I love tennis. And of course I love Paris. So when the French Open happens every year, I get excited. I’ve been immersed in watching the matches, loving that my favorite player, Roger Federer, has won so far and enjoying the wildness of the crowds every time Frenchman Benoit Paire plays. This weekend a particularly wonderful highlight for me was watching Swiss player and ethnically Polish guy Stan Wawrinka play Stefanos Tsitsipas. It was an epic match that lasted five hours and five sets.
At 34, Wawrinka’s considered a senior player, and yet he’s playing his highest level of tennis ever. Because he’s an athlete who won Grand Slam tournaments later in his career, I find his journey interesting. It reminded me how anyone who works hard enough and is willing to endure long enough can succeed. This includes artists and writers. A writer works to perfect their art or craft and tries to share it with the world, only to often meet with rejection or indifference. The attempt can be a failure. We can feel like losers. But Wawrinka has an interesting perspective on failure. What he had to say is my quote of the week:
As a tennis player, you have to get used to losing every week. Unless you win the tournament, you always go home as a loser. But you have to take the positive out of a defeat and go back to work. Improve to fail better.–Stan Wawrinka, tennis champion
In Paris, there are plenty of grand gardens to visit: Jardin des Plantes, Jardin du Luxembourg, the Tuileries to name a few. But there are also small gardens that offer a respite from the city. One such garden is the Square Boucicaut in the 7th arrondissement. It’s notable not only for its wonderfully central location near Saint-Germain-des-Prés but also for its unexpected plant specimens.
First off, dozens of different trees fill this park. Of note are the warmer weather ones. Being in Zone 8, Paris’s climate can support trees that are often associated with tropical places but in species that are hardier. Windmill palm (Trachycarpus fortunei) and palmetto palm (Sabal palmetto) punctuate the landscape with their fan-like leaves and hairy trunks. Monkey puzzle tree (Araucaria araucana) draws attention with its unusual scales and spindly form. A lovely curly leaved willow (Salix matsudana ‘Tortuosa’) provides interest and shade. In addition, I’ve spotted Austrian pine, black locust, cherry, London plane, and some cultivar of Cercis as well.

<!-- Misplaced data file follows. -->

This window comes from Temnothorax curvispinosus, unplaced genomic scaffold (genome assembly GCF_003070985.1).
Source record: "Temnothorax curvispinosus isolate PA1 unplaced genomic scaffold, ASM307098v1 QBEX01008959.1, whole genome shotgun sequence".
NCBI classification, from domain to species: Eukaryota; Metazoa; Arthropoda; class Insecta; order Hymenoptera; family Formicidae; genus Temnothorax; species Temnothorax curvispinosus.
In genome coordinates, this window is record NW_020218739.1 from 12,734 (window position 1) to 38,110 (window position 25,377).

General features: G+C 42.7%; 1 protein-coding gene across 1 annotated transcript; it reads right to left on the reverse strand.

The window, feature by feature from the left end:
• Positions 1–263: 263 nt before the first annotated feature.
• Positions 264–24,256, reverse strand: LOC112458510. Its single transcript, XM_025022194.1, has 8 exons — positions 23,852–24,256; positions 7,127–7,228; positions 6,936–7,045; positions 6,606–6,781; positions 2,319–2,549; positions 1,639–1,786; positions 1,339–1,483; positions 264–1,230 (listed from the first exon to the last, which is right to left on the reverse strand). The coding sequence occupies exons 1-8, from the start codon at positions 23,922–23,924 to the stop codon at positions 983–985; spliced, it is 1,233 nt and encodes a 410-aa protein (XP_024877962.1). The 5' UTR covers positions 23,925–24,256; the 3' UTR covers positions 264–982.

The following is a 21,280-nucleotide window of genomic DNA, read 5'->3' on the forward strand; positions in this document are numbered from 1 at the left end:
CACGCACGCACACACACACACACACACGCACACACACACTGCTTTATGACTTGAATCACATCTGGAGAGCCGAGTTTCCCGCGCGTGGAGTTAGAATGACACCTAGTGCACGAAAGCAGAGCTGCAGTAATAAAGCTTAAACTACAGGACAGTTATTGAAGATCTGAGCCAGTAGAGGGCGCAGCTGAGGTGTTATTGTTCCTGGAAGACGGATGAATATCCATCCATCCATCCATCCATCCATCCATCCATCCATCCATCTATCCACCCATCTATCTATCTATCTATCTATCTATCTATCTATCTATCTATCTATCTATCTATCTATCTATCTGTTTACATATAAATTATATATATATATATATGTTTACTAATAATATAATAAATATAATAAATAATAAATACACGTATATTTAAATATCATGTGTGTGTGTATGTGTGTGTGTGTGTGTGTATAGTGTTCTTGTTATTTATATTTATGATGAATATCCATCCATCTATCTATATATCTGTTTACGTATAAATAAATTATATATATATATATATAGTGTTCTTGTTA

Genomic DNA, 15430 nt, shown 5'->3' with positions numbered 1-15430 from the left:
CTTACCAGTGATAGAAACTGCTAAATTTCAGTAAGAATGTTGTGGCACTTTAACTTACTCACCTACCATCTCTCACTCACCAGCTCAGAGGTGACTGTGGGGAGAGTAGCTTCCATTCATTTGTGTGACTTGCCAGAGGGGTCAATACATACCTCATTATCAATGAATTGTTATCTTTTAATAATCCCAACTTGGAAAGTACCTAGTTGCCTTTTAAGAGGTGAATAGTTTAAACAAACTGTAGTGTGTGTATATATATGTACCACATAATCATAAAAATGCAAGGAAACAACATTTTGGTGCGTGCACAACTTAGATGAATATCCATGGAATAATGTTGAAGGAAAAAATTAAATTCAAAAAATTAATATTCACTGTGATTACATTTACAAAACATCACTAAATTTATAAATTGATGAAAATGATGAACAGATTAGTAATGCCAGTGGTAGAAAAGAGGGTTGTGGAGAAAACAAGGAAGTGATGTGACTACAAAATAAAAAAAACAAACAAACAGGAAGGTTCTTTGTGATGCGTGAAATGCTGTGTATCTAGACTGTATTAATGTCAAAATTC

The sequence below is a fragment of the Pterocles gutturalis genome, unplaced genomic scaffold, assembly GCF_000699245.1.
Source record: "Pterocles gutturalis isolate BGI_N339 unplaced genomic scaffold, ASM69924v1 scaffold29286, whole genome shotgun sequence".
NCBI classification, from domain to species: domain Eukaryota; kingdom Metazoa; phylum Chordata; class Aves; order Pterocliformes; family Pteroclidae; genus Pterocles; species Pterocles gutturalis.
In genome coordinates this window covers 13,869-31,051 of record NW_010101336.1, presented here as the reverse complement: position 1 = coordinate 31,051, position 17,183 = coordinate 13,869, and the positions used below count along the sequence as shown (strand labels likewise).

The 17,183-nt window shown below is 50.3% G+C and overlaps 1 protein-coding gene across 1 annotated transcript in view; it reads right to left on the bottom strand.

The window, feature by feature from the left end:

A Cacophony of Color
In summer, the park’s interior border explodes with color via annuals: dahlias, salvias, petunias, geraniums, coleus, etc. A sweet little pond offers a cooling view. Its bank is planted with water-loving shrubs like paperplant (Fatsia japonica). Grasses like Japanese sedge grass (Carex morrowii) and giant cane (Arundo donax) either border the water or happily pop out of it. Perennials like sweet flag (Acorus calamus), coral bells (Heuchera), and dark-leaved spurge (Euphorbia) add varying hues of foliage and contrasting structure.
A central courtyard with plenty of comfortable benches attracts both locals and tourists. A sand area and playground offer activities for families. At an impressive staircase, a massive marble statue of Madame Boucicaut with children stands. She was the wife of Aristide Boucicaut and the sculpture depicts her performing acts of charity. His store, Le Bon Marché, was one of the first department stores, and still overlooks the square.
A Dark Activity in a Bright Place
The Square Boucicaut makes an appearance in my novel, The Forgetting Flower. When my main character Renia needs to have a secret meeting, she chooses this park. Why? Because it’s near her plant shop and a plant lover like she would like it. Unlike other Parisian gardens, it features undulating borders and a naturalistic planting approach. A pond to attract birds and wildlife. It also boasts unique botanical specimens. She would be drawn to all of that and visit often to eat her lunch or simply take in the natural world.
If I worked near this lesser known gem of a garden, I would probably do the same.
Photo by Guilhem Vellut, Paris, France.
Paris in the Dark struck me as the quintessential literary thriller. It has both fine prose and an intriguing plot, a novel that reminded me of Ken Follett’s earliest work, combining the quiet narration of Alan Furst and gradual tightening suspense of John LeCarré. This is the fourth in Robert Olen Butler’s series of spy novels, putting Christopher Marlowe ‘Kit’ Cobb square in the middle of World War I in Paris. An American journalist by day, Cobb poses as a German-American one by night as he steadily uncovers secrets of the war strategy while embedding himself with military ambulance drivers. It’s an atmospheric story that doesn’t disappoint.
I’ve only read Robert Olen Butler’s more literary work so discovering this book was a nice surprise. He certainly knows this era of history and military machinations though he deftly weaves in details so that the effect is a seamless narration by a character who could have certainly existed in this era. There was no superficial or rushed research here.